These first few weeks are all about welcoming your children to the preschool. While visiting amazing places like the creek will help this acclimatization, hands-on activities on the play yard or at circle time give our students an impact on the grounds that make them feel at home. Miss Jeannie worked this week with the flowers that inspire her, bringing many different species and colors to the play yard for us to create with. On Tuesday the students made masking-tape bracelets with flower petals, lichen, and other treasures they collected from the world. We supported this activity with field guides that helped us identify the plants we were using - we met buttonbush and peacock flower and primrose and yucca buds. Not only did we identify and name these flowers, but we practiced the important skill of following our curiosity into a resource in search of answers. I think this is a vital skill for all humans, especially in 2019. If we want to know something, where do we go to find the answer? Do we have the patience to find the right answer, instead of the first answer?
This project blossomed further when the kids arrived on Thursday to a flower fence on the play yard. The same materials were used to tape off a large section between trees. Our solo projects were now being done in a communal space, which pushed our students to create something beautiful in tandem with their peers. We had similar plant-learning with the added lesson of space-sharing and communication, lessons ALL preschoolers are still practicing. Don’t worry if your children or their peers are still working on managing their energy in a space full of others. Likely they’ve never practiced before! We will keep them all safe as we guide them through these early lessons.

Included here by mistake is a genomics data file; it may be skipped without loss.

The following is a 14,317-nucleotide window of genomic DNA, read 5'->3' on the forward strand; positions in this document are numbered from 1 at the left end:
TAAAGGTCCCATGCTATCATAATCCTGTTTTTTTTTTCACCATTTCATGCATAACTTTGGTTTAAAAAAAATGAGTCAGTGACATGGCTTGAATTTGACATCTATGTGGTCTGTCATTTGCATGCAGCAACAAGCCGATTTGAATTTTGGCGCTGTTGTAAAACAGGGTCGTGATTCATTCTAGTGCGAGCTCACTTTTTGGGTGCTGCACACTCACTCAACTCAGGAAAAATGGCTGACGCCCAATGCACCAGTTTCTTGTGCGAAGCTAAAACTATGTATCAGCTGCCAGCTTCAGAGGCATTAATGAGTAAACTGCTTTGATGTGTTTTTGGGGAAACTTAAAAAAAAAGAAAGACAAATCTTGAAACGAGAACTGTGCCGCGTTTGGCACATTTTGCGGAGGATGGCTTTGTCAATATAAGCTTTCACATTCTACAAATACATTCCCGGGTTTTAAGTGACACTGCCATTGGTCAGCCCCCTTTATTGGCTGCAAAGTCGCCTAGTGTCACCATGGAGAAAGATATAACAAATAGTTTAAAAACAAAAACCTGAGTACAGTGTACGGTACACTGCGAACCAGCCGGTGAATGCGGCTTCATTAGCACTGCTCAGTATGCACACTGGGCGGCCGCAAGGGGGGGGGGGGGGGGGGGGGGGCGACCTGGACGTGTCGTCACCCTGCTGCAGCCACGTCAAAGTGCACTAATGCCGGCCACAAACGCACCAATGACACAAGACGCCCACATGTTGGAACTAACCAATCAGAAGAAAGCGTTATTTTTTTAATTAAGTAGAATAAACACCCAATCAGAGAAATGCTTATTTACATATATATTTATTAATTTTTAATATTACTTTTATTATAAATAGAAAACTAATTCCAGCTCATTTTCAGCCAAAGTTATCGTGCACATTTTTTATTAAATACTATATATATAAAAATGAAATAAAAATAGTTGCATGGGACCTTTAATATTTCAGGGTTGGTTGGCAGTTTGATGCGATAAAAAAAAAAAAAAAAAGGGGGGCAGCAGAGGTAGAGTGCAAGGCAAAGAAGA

I loved how our interest in Miss Jeannie’s flowers spilled over into the other activities on the play yard. Lots of new life is skittering through the preschool, especially Texas Spiny Lizards and Gulf Coast Toads. Many were caught and protected in our critter keepers, and it wasn’t long before each toad or lizard had a bed of soft flowers to lay on. I must admit, I’m pretty sensitive about catching small animals. My form of love and protection comes out in watching, observing, and studying these animals, while catching them sometimes pulls too hard on my empathy muscle. It is, however, fruitful for our students to catch and keep animals for a brief time. We learn alertness, body control, firm but gentle hands, but crucially, we learn how to love something without having to have it. We will always let our creatures go at the end of the day. That might be the most important lesson. Think about what you want…. Do these animals want it too? Do they want to explore the whole world, or just a little box?
Circle time continued the move from solo to group as we passed out shirts and celebrated the Box Turtles as a team. In the past I’ve passed out shirts to parents and totally missed an awesome opportunity, so on Tuesday we presented each child with a special shirt, called them up by name, and celebrated their addition to the Box Turtle team. Each child brings their own unique set of passions and skills to the table, and we wanted to be really clear about how needed they each are. Stay Together is not just a hiking rule, but a rule for everything we do as Box Turtles.